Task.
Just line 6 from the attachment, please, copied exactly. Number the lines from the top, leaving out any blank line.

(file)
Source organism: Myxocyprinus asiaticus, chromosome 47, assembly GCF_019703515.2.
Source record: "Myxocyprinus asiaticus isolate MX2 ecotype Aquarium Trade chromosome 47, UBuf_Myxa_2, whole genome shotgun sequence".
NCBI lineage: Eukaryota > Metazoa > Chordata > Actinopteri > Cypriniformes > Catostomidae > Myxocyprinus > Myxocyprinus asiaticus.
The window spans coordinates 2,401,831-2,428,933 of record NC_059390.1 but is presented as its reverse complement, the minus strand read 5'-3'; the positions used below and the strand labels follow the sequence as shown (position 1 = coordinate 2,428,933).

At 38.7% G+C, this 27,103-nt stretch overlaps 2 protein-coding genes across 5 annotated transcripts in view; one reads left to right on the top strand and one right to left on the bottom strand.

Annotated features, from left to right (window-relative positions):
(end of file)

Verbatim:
Annotated features, from left to right (window-relative positions):